A historical look at British Open heartbreak
By DOUG FERGUSON, AP Golf Writer
GULLANE, Scotland (AP) -- Not many people believed Adam Scott when he said he would take nothing but positives away from the British Open last year, despite blowing a four-shot lead with four holes remaining by closing with four straight bogeys at Royal Lytham & St. Annes and losing by one shot to Ernie Els.
It was crushing. Surely, it must have been devastating.
"I think if I sat there and watched someone else do what I did, it would have been devastating," Scott said in June. "I didn't feel that way. I felt like I played good enough to win and I almost had in my head. It wasn't heartbreaking like I would imagine it looked, or if I'd watched someone else do it."
Scott rebounded quickly by winning the Masters about nine months later. It didn't make up for losing the British Open, but his assessment of his game was proven correct.
"If there is such a thing as golf gods, I think they heard the prayers of Adam Scott's fans," Paul Azinger said this week.
Not everyone is so fortunate.
There is plenty of heartache in the British Open, and not everyone recovers, even if they have major championships to soothe them.
Here are five examples of heart-breaking moments in golf's oldest championship:
5. OH, HALE
Hale Irwin was going along nicely in the third round in 1983 at Royal Birkdale as he tried to keep pace with four-time champion Tom Watson. On the 14th hole, Irwin had about a 12-foot birdie putt to reach 7 under, and he left the putt one turn short.
What happened next remains a mystery.
Irwin went to back-hand the putt when his putter bounced off the ground and over the ball -- a whiff. It counted as a stroke, and Irwin tapped in for a bogey. He fumbled the ball as he retrieved it from the cup, and then he made bogey on the next hole, clearly rattled. Irwin wound up with a 72, four shots behind Watson.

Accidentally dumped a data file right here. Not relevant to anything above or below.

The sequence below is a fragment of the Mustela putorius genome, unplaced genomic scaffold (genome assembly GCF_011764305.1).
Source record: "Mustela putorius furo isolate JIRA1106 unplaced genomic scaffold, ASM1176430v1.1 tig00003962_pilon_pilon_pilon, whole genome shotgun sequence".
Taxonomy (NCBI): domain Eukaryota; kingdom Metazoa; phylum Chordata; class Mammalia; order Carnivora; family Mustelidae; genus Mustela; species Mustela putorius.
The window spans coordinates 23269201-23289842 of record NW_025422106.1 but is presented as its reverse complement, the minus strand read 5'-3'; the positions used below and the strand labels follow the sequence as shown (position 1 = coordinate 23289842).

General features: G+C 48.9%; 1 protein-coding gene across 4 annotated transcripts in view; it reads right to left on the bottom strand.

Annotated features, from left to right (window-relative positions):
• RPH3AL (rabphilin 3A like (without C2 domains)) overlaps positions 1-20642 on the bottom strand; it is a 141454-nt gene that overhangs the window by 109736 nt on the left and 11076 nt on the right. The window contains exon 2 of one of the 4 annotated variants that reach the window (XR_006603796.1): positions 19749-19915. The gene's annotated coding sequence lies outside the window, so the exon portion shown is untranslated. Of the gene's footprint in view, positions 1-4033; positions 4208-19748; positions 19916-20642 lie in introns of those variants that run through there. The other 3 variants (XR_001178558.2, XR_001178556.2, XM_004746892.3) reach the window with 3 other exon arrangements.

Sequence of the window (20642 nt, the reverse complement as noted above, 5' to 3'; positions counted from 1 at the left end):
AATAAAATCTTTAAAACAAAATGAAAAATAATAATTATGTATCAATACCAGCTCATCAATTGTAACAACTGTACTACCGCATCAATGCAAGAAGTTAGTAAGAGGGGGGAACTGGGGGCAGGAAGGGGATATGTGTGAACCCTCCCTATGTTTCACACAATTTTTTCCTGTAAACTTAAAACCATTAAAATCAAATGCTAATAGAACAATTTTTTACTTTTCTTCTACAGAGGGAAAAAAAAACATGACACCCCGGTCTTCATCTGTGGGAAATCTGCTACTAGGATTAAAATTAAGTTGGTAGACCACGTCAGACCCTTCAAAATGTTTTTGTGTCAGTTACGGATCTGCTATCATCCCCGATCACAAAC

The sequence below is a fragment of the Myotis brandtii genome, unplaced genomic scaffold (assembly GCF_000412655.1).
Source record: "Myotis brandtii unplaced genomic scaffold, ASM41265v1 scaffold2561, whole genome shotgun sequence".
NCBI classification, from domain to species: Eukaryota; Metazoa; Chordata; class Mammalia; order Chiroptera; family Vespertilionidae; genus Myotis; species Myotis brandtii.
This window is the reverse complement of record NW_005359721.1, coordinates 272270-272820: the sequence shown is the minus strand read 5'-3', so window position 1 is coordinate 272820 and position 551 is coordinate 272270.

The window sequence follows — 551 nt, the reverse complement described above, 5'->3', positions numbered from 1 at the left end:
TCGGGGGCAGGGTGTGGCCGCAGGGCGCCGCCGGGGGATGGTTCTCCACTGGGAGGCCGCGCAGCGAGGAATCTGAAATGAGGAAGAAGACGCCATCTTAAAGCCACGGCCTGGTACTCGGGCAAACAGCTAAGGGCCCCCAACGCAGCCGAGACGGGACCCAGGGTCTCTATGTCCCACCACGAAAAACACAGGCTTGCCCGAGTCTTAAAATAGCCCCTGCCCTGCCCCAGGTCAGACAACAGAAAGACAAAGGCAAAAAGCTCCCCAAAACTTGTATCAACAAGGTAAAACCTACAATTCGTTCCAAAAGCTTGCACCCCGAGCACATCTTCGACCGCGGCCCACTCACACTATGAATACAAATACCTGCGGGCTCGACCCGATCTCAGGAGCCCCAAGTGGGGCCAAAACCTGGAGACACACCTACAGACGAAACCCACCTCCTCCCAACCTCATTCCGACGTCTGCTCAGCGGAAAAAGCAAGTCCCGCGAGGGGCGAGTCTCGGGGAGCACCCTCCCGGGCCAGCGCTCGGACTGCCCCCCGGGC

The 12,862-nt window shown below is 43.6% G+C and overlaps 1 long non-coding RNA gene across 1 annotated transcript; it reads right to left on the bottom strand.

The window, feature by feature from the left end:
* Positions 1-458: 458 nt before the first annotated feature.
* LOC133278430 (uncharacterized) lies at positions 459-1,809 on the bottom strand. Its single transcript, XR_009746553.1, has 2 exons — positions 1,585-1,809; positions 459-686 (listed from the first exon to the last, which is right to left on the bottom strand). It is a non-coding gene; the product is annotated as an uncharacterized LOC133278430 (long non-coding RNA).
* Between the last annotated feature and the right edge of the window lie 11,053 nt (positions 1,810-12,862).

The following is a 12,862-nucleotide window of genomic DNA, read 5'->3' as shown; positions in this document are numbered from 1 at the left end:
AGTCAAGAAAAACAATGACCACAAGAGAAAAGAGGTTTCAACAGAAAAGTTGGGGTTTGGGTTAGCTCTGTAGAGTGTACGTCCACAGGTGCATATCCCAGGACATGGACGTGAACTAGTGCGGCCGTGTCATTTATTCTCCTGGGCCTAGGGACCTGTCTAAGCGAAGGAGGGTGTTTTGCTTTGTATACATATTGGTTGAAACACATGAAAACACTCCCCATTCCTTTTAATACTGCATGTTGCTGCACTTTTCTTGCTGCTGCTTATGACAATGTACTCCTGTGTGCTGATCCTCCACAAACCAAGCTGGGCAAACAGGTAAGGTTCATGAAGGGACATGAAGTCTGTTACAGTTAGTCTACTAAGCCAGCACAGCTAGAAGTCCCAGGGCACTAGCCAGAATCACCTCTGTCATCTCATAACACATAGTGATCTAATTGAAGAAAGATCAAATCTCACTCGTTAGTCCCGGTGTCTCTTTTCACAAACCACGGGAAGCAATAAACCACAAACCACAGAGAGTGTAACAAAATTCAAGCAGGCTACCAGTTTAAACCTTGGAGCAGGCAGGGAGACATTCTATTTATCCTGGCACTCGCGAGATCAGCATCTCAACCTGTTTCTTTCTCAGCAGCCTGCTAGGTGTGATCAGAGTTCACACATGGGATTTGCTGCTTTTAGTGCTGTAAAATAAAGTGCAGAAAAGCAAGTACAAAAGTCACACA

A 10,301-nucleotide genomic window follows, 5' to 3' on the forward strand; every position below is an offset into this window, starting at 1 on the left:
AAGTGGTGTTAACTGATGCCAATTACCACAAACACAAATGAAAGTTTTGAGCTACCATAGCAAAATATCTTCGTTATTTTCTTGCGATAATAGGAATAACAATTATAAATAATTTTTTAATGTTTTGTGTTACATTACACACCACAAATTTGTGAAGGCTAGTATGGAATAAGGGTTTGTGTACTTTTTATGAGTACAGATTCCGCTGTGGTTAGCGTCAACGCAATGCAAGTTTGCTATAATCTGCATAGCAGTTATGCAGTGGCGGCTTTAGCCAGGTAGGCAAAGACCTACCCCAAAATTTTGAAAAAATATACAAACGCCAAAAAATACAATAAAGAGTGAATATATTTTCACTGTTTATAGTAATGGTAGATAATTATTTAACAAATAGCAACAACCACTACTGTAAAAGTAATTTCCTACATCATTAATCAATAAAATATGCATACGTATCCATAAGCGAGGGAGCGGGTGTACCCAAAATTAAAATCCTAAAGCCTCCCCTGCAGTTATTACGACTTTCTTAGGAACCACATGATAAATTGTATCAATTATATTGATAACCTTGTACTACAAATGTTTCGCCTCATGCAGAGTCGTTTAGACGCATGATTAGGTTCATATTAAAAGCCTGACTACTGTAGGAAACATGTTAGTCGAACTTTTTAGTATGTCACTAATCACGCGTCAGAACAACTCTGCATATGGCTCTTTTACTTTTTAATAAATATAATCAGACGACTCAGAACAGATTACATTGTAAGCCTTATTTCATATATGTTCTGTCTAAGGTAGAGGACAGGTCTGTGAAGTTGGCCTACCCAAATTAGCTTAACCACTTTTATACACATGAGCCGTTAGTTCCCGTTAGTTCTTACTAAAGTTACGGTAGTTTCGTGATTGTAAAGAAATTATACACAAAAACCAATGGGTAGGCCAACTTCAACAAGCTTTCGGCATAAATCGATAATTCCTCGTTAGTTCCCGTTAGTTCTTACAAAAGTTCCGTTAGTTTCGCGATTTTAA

He made a beautiful charge on Sunday with a 67, but there was this sinking feeling that giving away a stroke is never good in a major, particularly in the British Open when Watson is in the lead. Sure enough, Watson had two putts from 20 feet for the win.
"Now I've got to go see Watson two-putt this thing and make me cry," Irwin said.
Watson lagged it toward the hole, tapped in for a 70 and won his fifth Open.
Irwin would win a third U.S. Open at age 45 seven years later, but he never had another chance in the British Open.
4. BJORN'S BUNKER
The opening round of the 2003 Open at Royal St. George's might have been an omen for Thomas Bjorn. A bad omen. He was in a bunker and failed to get out, and slammed his club into the sand out of disgust. That turned into a two-shot penalty for testing the conditions because his ball returned to the sand.
But that was nothing compared with Sunday.
With an All-Star cast of contenders, Bjorn played beautifully and built a two-shot lead with three holes to play. He found a bunker on the par-3 16th, with the pin near the edge of the green. Bjorn blasted onto the green, but not hard enough and the ball rolled back into the sand. He hit again, and the same thing happened. He finally got it out on the third try and made the putt for double bogey.
Now he was tied.
He missed a 6-foot par putt on the 17th, and his only chance to win was to chip in from long range for birdie on the 18th. It never had a chance, and Ben Curtis was the Open champion.
"I certainly feel like I deserve a little bit more than I got this week," Bjorn said. "That's the way it is. You go on. But I'm sure it's going to be tough the next few days."